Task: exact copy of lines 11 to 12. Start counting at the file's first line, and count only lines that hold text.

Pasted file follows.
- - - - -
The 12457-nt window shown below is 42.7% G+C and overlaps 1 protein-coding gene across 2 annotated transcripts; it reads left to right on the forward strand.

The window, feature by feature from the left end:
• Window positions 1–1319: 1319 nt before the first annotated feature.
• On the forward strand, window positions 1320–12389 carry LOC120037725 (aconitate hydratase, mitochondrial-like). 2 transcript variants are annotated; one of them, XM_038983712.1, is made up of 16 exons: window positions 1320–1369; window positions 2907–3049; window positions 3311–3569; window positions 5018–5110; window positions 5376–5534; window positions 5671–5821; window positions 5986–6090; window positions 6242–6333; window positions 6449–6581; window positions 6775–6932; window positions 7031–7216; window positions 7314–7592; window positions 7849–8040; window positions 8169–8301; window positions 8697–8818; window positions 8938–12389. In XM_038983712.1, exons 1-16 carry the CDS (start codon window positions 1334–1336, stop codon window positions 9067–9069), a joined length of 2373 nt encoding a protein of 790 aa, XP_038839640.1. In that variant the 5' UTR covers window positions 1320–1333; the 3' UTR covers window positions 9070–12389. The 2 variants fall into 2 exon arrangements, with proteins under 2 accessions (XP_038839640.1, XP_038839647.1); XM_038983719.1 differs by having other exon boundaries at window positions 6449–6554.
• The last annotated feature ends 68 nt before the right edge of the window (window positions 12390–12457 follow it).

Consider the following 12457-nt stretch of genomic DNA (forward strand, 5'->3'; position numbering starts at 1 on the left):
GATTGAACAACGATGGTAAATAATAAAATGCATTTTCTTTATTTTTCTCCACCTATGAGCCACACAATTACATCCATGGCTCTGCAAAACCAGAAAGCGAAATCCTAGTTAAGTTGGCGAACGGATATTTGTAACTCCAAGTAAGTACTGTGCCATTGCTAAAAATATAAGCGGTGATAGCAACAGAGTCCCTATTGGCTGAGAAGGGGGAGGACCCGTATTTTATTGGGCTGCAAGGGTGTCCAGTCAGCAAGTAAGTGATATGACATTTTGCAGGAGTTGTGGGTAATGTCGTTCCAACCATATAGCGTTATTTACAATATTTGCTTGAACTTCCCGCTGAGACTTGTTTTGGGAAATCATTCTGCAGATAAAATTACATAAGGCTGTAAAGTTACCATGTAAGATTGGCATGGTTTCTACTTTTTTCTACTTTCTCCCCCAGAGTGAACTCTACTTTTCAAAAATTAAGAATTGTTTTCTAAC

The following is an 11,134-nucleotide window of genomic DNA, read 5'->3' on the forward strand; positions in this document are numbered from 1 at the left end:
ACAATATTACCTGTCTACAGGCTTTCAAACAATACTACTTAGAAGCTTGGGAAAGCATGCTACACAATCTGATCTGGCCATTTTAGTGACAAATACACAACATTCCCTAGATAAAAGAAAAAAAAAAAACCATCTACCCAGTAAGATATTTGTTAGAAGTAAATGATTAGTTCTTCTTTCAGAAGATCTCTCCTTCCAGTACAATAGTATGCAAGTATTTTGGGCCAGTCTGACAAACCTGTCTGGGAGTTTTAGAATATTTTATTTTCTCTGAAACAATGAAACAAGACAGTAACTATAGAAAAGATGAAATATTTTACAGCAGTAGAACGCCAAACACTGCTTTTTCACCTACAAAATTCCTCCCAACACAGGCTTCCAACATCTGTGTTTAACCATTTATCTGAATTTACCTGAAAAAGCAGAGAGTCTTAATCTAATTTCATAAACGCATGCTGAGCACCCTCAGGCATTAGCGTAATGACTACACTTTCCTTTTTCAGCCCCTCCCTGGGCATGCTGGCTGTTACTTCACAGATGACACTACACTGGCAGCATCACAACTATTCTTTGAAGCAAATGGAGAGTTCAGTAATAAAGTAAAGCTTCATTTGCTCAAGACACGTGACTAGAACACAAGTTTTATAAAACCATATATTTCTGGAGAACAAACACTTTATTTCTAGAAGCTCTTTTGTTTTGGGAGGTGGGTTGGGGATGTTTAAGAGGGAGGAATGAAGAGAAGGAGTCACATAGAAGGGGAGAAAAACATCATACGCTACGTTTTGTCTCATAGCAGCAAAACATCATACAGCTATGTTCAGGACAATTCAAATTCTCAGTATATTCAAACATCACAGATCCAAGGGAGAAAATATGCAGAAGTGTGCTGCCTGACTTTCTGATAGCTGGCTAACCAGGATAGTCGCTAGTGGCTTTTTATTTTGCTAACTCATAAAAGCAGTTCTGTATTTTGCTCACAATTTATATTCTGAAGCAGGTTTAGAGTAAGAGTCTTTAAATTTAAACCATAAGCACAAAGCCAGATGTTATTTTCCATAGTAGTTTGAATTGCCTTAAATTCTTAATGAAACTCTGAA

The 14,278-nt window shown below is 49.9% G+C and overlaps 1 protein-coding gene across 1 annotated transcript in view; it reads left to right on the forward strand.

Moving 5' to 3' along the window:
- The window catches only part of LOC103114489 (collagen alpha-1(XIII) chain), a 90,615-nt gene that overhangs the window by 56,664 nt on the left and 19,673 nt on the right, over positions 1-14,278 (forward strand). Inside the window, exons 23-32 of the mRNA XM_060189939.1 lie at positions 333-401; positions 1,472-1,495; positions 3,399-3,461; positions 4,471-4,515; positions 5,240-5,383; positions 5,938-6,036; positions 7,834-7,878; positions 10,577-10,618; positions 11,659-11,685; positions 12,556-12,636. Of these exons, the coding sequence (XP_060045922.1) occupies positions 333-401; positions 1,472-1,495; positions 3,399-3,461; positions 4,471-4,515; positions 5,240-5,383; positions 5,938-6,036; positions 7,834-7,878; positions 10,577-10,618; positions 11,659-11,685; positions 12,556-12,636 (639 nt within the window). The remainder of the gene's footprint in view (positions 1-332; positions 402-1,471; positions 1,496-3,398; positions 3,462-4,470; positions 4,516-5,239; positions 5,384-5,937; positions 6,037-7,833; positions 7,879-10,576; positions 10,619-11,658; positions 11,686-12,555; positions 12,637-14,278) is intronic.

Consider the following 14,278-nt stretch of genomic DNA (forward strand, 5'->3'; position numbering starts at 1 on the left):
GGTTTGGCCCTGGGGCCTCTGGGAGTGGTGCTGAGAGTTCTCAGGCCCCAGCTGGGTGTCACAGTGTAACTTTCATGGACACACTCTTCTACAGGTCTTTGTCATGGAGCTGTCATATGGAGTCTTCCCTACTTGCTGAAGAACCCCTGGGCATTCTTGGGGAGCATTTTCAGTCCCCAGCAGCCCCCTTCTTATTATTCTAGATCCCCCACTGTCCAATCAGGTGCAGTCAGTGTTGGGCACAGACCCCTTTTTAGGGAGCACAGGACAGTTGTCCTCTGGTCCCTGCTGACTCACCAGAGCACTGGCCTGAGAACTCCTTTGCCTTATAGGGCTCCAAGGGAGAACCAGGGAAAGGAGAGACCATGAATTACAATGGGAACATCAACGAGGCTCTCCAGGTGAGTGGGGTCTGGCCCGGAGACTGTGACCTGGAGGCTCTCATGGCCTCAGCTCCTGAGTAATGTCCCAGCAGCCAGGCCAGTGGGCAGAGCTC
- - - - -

Moving 5' to 3' along the window:
- The window catches only part of LOC103114489 (collagen alpha-1(XIII) chain), a 90,615-nt gene that overhangs the window by 56,664 nt on the left and 19,673 nt on the right, over positions 1-14,278 (forward strand). Inside the window, exons 23-32 of the mRNA XM_060189939.1 lie at positions 333-401; positions 1,472-1,495; positions 3,399-3,461; positions 4,471-4,515; positions 5,240-5,383; positions 5,938-6,036; positions 7,834-7,878; positions 10,577-10,618; positions 11,659-11,685; positions 12,556-12,636. Of these exons, the coding sequence (XP_060045922.1) occupies positions 333-401; positions 1,472-1,495; positions 3,399-3,461; positions 4,471-4,515; positions 5,240-5,383; positions 5,938-6,036; positions 7,834-7,878; positions 10,577-10,618; positions 11,659-11,685; positions 12,556-12,636 (639 nt within the window). The remainder of the gene's footprint in view (positions 1-332; positions 402-1,471; positions 1,496-3,398; positions 3,462-4,470; positions 4,516-5,239; positions 5,384-5,937; positions 6,037-7,833; positions 7,879-10,576; positions 10,619-11,658; positions 11,686-12,555; positions 12,637-14,278) is intronic.